* Archived, Guy Midkiff on RIRA COUNCIL

[Roosevelt Island's Community Newspaper]
[]
May 2, 1997
RIRA Using FOIL to Fix RIOC
Freedom of Information Law Provides Leverage
They’re mad as hell and they’re not going to take it any more.

Slowly, RIRA is moving against RIOC on a broad front.

Several members of the Common Council of the Roosevelt Island Residents Association (RIRA), weary and annoyed at what they see as short shrift, are assembling a kit of legal and public relations tools to use against RIOC, the Roosevelt Island Operating Corporation.

The kit includes possible legal action, demonstrations, publicity, investigative reporting, and an aggressive program of legislative relations. But one tactic – use of the Freedom of Information Law (FOIL) – has taken an early lead in producing results with useful potential. This report deals primarily with that part of the effort.

The overall effort shapes up as an urgent drive to make RIOC more responsive to the will of the residents. The stakes, as those involved see it, are being heard and heeded in the governance of the place where they live.

For a start, they want Dr. Jerome Blue, President of RIOC, to see the Residents Association differently – not as “one of 56 organizations on the Island,” as he has repeatedly called it – but as residents’ elected representatives with an important role in guiding the Island as it moves toward development of Southtown. Southtown could double the Island’s population.

[Picture]
Opening day at Trellis, in RIRA’s unofficial cabinet room: From left, clockwise, RIRA President Patrick Stewart, Audrey Berman of the Westview/Island House Task Force, Guy Midkiff, Karen Ingenthron, Frank Farance, Joan Brooks. Nellie Negrin is hidden behind Farance.

[Picture]

The Residents Association is an elected body, its President chosen in an Island-wide referendum, its Common Council consisting of representatives elected from the Island’s residential buildings. Though RIRA is modeled after a City Council, it has no formally constituted status in law. RIOC, on the other hand, is a creation of the State of New York, a public benefit corporation formally charged with developing and maintaining the Island. Every past Island administrator has consulted with RIRA and sought a harmonious working relationship, but nothing in law or administrative regulation compels Jerry Blue to do the same. Were this a matter of might vs right, RIRA might lay claim to right, but RIOC indisputably has the might.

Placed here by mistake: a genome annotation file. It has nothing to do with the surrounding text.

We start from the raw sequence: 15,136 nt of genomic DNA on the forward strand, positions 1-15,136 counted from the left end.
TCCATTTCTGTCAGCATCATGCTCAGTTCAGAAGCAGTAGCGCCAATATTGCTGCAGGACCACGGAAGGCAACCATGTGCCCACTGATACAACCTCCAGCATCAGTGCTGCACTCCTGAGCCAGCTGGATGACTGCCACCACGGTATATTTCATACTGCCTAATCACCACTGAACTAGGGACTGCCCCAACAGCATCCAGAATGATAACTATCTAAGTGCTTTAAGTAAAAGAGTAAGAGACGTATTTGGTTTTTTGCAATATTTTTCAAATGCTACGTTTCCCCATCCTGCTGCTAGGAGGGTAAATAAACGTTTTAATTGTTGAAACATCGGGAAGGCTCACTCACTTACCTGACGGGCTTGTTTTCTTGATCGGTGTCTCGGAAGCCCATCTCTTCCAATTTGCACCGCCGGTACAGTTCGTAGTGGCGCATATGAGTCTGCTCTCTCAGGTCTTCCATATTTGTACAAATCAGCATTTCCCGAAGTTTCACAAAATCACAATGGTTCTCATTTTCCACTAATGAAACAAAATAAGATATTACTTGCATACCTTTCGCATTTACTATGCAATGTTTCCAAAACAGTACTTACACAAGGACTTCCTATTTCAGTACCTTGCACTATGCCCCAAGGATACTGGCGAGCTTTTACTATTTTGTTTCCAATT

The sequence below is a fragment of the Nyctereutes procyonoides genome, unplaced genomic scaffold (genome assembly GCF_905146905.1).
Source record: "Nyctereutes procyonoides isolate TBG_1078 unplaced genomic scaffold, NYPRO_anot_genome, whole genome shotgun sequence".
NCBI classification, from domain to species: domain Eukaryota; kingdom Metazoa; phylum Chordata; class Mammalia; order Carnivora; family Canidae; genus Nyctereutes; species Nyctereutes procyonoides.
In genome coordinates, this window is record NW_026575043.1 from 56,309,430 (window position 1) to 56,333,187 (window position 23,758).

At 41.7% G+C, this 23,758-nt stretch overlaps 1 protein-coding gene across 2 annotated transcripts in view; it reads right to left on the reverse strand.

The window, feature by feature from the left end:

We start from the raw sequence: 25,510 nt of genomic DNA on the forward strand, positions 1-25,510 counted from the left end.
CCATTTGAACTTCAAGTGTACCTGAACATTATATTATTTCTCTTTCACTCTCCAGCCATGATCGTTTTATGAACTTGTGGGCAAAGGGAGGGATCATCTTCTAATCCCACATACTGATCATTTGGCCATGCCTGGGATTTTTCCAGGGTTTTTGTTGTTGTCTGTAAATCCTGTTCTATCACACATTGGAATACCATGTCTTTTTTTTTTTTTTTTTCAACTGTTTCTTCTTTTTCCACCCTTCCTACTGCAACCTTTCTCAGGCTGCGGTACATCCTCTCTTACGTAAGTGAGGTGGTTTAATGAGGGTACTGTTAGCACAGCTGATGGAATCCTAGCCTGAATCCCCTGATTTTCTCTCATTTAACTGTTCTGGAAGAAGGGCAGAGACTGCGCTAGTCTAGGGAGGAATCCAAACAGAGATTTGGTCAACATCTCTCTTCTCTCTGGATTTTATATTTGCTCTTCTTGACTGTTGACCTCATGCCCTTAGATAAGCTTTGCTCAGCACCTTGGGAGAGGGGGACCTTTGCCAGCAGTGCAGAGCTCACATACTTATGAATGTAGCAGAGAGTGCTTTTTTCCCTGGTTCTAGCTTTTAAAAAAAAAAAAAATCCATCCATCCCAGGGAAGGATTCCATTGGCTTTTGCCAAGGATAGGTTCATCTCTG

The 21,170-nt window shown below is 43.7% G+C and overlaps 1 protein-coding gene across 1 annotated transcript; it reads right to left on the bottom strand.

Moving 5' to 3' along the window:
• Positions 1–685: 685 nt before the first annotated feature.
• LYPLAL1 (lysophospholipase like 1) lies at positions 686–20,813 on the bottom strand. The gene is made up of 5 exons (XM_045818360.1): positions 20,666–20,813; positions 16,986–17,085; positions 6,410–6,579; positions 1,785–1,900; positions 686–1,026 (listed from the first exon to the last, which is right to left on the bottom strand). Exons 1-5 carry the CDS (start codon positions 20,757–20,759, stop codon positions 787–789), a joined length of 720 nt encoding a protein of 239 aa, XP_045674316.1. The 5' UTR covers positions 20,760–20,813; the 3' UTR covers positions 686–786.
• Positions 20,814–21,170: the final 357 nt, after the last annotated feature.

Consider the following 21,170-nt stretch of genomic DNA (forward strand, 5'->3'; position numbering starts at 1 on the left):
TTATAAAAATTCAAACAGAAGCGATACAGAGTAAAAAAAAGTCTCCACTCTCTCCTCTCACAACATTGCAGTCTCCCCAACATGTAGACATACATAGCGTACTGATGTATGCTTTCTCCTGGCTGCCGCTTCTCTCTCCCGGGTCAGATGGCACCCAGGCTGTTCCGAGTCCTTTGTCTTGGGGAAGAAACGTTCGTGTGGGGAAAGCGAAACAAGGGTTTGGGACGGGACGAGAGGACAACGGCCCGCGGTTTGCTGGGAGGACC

FOIL

[Picture]
Guy Midkiff
One Marine, very pissed off

The RIRA activity, which has gathered momentum slowly since the election of Patrick Stewart as President last November, is getting up a head of steam by exercising its rights – or trying to – under the Freedom of Information law, a federal statute aimed at guaranteeing citizens open and responsive government. Armed with a knowledge of that law and its touchpoints, RIRA Vice President for Government Relations Guy Midkiff has filed requests for a variety of RIOC documents.